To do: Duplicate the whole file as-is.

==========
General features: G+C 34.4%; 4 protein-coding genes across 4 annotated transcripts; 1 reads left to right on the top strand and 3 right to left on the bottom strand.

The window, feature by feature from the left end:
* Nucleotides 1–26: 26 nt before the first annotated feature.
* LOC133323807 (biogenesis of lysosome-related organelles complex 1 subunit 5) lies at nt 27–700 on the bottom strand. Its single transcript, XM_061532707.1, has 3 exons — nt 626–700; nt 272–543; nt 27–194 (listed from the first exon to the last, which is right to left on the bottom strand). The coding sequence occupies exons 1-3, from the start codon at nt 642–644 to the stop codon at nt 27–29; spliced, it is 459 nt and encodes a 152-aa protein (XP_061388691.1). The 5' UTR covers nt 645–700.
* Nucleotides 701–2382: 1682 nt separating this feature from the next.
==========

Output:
General features: G+C 34.4%; 4 protein-coding genes across 4 annotated transcripts; 1 reads left to right on the top strand and 3 right to left on the bottom strand.

The window, feature by feature from the left end:
* Nucleotides 1–26: 26 nt before the first annotated feature.
* LOC133323807 (biogenesis of lysosome-related organelles complex 1 subunit 5) lies at nt 27–700 on the bottom strand. Its single transcript, XM_061532707.1, has 3 exons — nt 626–700; nt 272–543; nt 27–194 (listed from the first exon to the last, which is right to left on the bottom strand). The coding sequence occupies exons 1-3, from the start codon at nt 642–644 to the stop codon at nt 27–29; spliced, it is 459 nt and encodes a 152-aa protein (XP_061388691.1). The 5' UTR covers nt 645–700.
* Nucleotides 701–2382: 1682 nt separating this feature from the next.